Still feeling unsupported and frustrated, Hana posted the videos to her Instagram account on 11 November. Octavian was dropped by his label the next day.
He told the BBC: “I wholly deny Hana’s allegations, which are only one – grossly distorted – side of a troubled relationship. Much of what she has said, and has been reported, has been manipulated or is simply untrue. I will not go on trial by media, but I will repeat that I have not been violent or coercive towards Hana, and I am not a misogynist.”
Both Hana and Octavian have given statements to the police and an investigation is ongoing.
Hana is not alone, unfortunately, in making allegations of abuse. Several women have told the BBC the music industry is rife with sexual assault.
Dozens of women contacted BBC Three saying they had been assaulted by men across the industry – from artists, managers, engineers, to producers and senior executives.
In the documentary, we also hear from Kristen Knight, a Miami-based DJ who alleged last year that she had been raped by the DJ and musician Erick Morillo.
“When I got to his house it was like Dr Jekyll and Mr Hyde. He immediately started coming on to me and I told him, ‘I’m not comfortable’, and it eventually got to the point where I was so uncomfortable that I left,” she says.
She says Morillo, most known for his ‘I Like to Move It’ track, apologised and convinced her to come back to the house which she did, partly out of fear of messing up a relationship with a famous, well-regarded artist.
Kristen says she started to feel drowsy and fell asleep. “When I woke up, I woke up in a panic, and then I realised I was naked. At some point then is when I had the flashbacks of Erick raping me.”
Horrified, Kristen went straight to the police. Morillo was charged and it became an international news story – but before he could face the charges, he was found dead in his home after a ketamine overdose . He’d been due to appear in court just three days after his death.
Despite the charges, Kristen says she didn’t feel supported by the industry at all. Her name was leaked as the accuser, and she says this affected her work.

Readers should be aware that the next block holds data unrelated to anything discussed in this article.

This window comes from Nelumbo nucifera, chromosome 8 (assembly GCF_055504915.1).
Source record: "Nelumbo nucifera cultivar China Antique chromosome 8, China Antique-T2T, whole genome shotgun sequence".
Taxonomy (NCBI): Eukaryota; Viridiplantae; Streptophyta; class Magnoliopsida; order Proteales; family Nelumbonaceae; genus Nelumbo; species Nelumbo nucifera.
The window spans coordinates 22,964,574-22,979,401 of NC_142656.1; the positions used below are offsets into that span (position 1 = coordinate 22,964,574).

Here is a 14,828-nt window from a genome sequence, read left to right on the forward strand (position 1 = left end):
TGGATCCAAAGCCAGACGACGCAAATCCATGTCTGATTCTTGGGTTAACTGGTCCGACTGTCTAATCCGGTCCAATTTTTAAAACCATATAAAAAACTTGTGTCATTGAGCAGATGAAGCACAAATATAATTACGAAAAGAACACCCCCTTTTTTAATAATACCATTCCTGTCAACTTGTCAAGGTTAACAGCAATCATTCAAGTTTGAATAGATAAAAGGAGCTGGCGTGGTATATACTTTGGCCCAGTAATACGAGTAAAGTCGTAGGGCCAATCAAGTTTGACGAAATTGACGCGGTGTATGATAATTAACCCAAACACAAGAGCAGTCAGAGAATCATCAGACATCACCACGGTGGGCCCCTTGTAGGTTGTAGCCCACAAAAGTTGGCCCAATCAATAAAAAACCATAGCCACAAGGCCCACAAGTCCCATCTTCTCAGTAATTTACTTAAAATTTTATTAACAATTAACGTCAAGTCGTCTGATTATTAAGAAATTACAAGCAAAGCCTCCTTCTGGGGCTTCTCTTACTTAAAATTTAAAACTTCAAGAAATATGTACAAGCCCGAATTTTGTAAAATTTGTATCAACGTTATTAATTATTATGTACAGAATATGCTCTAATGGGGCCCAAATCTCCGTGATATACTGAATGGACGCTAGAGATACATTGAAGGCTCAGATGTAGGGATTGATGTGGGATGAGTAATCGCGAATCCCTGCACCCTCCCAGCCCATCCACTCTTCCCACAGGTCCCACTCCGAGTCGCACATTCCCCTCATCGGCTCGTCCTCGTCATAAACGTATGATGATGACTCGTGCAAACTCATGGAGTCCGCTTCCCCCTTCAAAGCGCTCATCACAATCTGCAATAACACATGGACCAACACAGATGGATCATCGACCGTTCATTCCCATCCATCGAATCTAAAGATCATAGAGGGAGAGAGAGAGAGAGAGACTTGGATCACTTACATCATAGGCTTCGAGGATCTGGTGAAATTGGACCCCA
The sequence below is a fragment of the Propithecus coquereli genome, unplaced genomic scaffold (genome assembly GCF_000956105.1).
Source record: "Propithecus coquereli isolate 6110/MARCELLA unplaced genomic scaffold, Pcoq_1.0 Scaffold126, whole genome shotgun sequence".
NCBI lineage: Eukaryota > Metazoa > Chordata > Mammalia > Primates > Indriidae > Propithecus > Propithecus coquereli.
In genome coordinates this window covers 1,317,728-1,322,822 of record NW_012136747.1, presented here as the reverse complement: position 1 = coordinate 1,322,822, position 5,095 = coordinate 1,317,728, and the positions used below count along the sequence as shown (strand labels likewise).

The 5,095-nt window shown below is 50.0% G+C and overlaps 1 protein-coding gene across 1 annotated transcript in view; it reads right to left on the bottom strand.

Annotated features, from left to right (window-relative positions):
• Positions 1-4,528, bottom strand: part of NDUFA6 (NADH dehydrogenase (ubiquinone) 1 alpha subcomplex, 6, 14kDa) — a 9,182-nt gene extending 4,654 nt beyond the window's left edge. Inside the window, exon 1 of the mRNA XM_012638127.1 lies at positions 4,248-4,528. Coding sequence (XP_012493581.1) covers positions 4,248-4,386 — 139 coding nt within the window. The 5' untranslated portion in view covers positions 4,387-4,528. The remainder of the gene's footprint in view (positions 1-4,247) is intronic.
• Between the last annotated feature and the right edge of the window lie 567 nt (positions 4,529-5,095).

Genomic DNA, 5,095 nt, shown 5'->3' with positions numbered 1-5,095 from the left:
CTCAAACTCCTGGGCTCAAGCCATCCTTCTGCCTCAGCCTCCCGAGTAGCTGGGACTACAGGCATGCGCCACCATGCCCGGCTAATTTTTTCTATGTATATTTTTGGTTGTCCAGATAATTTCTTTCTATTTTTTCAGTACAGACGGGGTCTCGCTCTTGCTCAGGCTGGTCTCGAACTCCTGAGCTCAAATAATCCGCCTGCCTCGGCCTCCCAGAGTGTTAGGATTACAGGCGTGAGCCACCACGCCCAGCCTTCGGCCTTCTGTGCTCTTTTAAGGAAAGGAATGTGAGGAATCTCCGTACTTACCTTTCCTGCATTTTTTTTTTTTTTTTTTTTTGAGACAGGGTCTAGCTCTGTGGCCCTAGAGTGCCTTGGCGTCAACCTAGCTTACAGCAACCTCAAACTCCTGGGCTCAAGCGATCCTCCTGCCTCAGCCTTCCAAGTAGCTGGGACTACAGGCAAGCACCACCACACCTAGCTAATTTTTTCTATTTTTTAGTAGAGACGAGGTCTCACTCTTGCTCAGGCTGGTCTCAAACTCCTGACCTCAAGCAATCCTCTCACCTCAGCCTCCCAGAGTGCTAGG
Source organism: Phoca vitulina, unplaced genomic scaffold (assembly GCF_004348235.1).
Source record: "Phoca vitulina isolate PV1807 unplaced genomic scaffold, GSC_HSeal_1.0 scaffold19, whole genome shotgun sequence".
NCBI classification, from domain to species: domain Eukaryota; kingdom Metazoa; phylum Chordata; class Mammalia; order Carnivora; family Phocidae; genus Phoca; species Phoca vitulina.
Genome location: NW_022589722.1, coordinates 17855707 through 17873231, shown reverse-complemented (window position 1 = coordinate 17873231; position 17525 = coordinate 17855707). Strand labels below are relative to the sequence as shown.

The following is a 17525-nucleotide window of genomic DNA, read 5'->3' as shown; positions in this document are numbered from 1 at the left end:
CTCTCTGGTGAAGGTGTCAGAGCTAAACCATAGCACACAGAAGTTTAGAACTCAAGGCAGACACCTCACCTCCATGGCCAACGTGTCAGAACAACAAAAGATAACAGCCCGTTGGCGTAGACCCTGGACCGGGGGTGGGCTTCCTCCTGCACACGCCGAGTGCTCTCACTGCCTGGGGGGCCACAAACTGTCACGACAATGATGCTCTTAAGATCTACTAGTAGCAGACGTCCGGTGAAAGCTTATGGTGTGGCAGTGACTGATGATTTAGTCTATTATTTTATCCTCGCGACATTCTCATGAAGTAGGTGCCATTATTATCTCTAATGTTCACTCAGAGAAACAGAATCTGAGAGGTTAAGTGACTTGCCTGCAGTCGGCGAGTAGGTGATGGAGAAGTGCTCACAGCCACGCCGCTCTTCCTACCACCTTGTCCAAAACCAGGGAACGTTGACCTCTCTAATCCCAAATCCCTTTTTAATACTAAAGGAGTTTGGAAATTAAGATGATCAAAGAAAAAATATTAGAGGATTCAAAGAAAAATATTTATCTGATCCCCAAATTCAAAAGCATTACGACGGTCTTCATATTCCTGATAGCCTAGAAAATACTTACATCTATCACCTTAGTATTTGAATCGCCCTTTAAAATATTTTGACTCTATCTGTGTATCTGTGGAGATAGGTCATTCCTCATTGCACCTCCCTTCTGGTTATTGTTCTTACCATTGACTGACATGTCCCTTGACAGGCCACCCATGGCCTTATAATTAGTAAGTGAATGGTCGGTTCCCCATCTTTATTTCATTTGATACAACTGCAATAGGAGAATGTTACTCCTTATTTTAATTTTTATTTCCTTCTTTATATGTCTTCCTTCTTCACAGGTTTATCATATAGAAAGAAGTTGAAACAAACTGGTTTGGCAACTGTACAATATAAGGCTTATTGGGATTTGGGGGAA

“My bookings immediately started dwindling,” she says. “I actually decided to take an indefinite hiatus from DJ[ing] because of it.”
After his death, among the tributes that were posted online were darker revelations. More women came forward, alleging Morillo had a long history of sexual assault.
A 2019 survey by the Musicians Union found that almost nine out of ten people who said they’d experienced sexual assault in the music business didn’t report it.
Hana and Kristen have made their allegations publicly, but there are many more who fear speaking out. The risk of losing work or having their allegations brushed off – or worse, being legally compelled to keep quiet – is real.
The other stories heard by BBC Three follow this pattern. One woman claims she was threatened with the sack when she didn’t respond to explicit messages sent by the owner of the company she worked at. Eventually, she quit, after she began losing important tasks at work.
Women’s rights lawyer Gloria Allred, who is representing victims of R Kelly, Harvey Weinstein and Jeffrey Epstein, says the power dynamic between men and women in the industry means predatory behaviour will continue.
“There is so much fear that victims have of consequences to them if they speak out. And as long as a victim does nothing, nothing will change,” she says. “When a celebrity is able to continue to prey on women with no consequences they are being reinforced in their belief that they can continue to do it.”